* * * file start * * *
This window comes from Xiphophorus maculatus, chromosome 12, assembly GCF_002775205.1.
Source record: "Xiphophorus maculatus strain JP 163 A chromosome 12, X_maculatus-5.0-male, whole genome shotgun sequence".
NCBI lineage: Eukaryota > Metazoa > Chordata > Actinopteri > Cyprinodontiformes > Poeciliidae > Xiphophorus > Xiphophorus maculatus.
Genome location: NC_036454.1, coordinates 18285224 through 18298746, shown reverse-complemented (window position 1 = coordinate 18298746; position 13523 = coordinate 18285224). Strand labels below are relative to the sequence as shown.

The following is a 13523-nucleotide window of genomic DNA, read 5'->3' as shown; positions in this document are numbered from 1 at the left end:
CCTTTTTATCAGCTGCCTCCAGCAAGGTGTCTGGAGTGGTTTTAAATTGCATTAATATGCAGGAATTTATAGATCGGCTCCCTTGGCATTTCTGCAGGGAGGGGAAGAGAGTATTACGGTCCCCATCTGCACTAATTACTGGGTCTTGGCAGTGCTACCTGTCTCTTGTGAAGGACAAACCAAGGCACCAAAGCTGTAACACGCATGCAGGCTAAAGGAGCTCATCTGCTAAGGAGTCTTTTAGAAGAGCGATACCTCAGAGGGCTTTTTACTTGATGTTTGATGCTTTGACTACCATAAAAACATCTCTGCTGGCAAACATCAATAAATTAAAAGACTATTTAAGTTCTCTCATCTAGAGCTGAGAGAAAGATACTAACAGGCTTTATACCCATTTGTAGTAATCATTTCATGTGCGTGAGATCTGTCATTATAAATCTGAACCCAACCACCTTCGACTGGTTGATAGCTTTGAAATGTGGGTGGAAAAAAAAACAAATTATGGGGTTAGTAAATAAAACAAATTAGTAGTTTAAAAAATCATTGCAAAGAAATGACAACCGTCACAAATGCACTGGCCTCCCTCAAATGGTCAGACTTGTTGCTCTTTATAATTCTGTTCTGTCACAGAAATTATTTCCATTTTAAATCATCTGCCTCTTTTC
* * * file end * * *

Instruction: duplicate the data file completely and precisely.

This window comes from Xiphophorus maculatus, chromosome 12, assembly GCF_002775205.1.
Source record: "Xiphophorus maculatus strain JP 163 A chromosome 12, X_maculatus-5.0-male, whole genome shotgun sequence".
NCBI lineage: Eukaryota > Metazoa > Chordata > Actinopteri > Cyprinodontiformes > Poeciliidae > Xiphophorus > Xiphophorus maculatus.
Genome location: NC_036454.1, coordinates 18285224 through 18298746, shown reverse-complemented (window position 1 = coordinate 18298746; position 13523 = coordinate 18285224). Strand labels below are relative to the sequence as shown.

The following is a 13523-nucleotide window of genomic DNA, read 5'->3' as shown; positions in this document are numbered from 1 at the left end:
CCTTTTTATCAGCTGCCTCCAGCAAGGTGTCTGGAGTGGTTTTAAATTGCATTAATATGCAGGAATTTATAGATCGGCTCCCTTGGCATTTCTGCAGGGAGGGGAAGAGAGTATTACGGTCCCCATCTGCACTAATTACTGGGTCTTGGCAGTGCTACCTGTCTCTTGTGAAGGACAAACCAAGGCACCAAAGCTGTAACACGCATGCAGGCTAAAGGAGCTCATCTGCTAAGGAGTCTTTTAGAAGAGCGATACCTCAGAGGGCTTTTTACTTGATGTTTGATGCTTTGACTACCATAAAAACATCTCTGCTGGCAAACATCAATAAATTAAAAGACTATTTAAGTTCTCTCATCTAGAGCTGAGAGAAAGATACTAACAGGCTTTATACCCATTTGTAGTAATCATTTCATGTGCGTGAGATCTGTCATTATAAATCTGAACCCAACCACCTTCGACTGGTTGATAGCTTTGAAATGTGGGTGGAAAAAAAAACAAATTATGGGGTTAGTAAATAAAACAAATTAGTAGTTTAAAAAATCATTGCAAAGAAATGACAACCGTCACAAATGCACTGGCCTCCCTCAAATGGTCAGACTTGTTGCTCTTTATAATTCTGTTCTGTCACAGAAATTATTTCCATTTTAAATCATCTGCCTCTTTTC